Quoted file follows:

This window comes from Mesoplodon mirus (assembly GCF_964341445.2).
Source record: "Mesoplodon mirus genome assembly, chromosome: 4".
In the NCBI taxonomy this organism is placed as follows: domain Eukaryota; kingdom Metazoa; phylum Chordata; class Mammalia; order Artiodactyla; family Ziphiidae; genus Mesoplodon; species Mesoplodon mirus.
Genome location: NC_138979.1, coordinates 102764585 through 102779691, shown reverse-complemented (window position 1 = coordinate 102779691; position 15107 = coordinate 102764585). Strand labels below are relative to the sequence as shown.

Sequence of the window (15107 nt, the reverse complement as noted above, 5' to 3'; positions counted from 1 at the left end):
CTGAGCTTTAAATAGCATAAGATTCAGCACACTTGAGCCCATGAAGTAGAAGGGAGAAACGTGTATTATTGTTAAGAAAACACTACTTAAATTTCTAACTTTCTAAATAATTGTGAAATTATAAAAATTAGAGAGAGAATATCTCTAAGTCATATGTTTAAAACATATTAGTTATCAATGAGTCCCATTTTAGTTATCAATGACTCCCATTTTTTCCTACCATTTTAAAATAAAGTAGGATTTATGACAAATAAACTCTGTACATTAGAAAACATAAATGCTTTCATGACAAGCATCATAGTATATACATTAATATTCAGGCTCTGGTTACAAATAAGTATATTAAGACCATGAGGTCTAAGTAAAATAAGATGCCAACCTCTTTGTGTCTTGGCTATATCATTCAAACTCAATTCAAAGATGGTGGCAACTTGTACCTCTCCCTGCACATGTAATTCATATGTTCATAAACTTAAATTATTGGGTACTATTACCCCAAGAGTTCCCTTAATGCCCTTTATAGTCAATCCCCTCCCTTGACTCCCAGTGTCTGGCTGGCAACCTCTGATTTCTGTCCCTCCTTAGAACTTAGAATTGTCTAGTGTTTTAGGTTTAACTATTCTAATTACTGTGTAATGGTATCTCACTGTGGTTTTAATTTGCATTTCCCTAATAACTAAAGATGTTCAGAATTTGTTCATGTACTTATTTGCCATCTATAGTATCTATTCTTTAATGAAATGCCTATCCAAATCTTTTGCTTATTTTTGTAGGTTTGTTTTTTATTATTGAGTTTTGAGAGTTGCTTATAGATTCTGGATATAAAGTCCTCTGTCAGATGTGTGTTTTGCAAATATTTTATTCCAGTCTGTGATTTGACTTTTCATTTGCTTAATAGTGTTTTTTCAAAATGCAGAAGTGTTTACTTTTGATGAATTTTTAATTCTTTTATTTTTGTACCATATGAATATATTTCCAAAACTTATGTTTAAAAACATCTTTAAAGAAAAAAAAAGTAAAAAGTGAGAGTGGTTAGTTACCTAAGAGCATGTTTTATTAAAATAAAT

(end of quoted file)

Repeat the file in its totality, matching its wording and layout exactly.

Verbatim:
This window comes from Mesoplodon mirus (assembly GCF_964341445.2).
Source record: "Mesoplodon mirus genome assembly, chromosome: 4".
In the NCBI taxonomy this organism is placed as follows: domain Eukaryota; kingdom Metazoa; phylum Chordata; class Mammalia; order Artiodactyla; family Ziphiidae; genus Mesoplodon; species Mesoplodon mirus.
Genome location: NC_138979.1, coordinates 102764585 through 102779691, shown reverse-complemented (window position 1 = coordinate 102779691; position 15107 = coordinate 102764585). Strand labels below are relative to the sequence as shown.

Sequence of the window (15107 nt, the reverse complement as noted above, 5' to 3'; positions counted from 1 at the left end):
CTGAGCTTTAAATAGCATAAGATTCAGCACACTTGAGCCCATGAAGTAGAAGGGAGAAACGTGTATTATTGTTAAGAAAACACTACTTAAATTTCTAACTTTCTAAATAATTGTGAAATTATAAAAATTAGAGAGAGAATATCTCTAAGTCATATGTTTAAAACATATTAGTTATCAATGAGTCCCATTTTAGTTATCAATGACTCCCATTTTTTCCTACCATTTTAAAATAAAGTAGGATTTATGACAAATAAACTCTGTACATTAGAAAACATAAATGCTTTCATGACAAGCATCATAGTATATACATTAATATTCAGGCTCTGGTTACAAATAAGTATATTAAGACCATGAGGTCTAAGTAAAATAAGATGCCAACCTCTTTGTGTCTTGGCTATATCATTCAAACTCAATTCAAAGATGGTGGCAACTTGTACCTCTCCCTGCACATGTAATTCATATGTTCATAAACTTAAATTATTGGGTACTATTACCCCAAGAGTTCCCTTAATGCCCTTTATAGTCAATCCCCTCCCTTGACTCCCAGTGTCTGGCTGGCAACCTCTGATTTCTGTCCCTCCTTAGAACTTAGAATTGTCTAGTGTTTTAGGTTTAACTATTCTAATTACTGTGTAATGGTATCTCACTGTGGTTTTAATTTGCATTTCCCTAATAACTAAAGATGTTCAGAATTTGTTCATGTACTTATTTGCCATCTATAGTATCTATTCTTTAATGAAATGCCTATCCAAATCTTTTGCTTATTTTTGTAGGTTTGTTTTTTATTATTGAGTTTTGAGAGTTGCTTATAGATTCTGGATATAAAGTCCTCTGTCAGATGTGTGTTTTGCAAATATTTTATTCCAGTCTGTGATTTGACTTTTCATTTGCTTAATAGTGTTTTTTCAAAATGCAGAAGTGTTTACTTTTGATGAATTTTTAATTCTTTTATTTTTGTACCATATGAATATATTTCCAAAACTTATGTTTAAAAACATCTTTAAAGAAAAAAAAAGTAAAAAGTGAGAGTGGTTAGTTACCTAAGAGCATGTTTTATTAAAATAAAT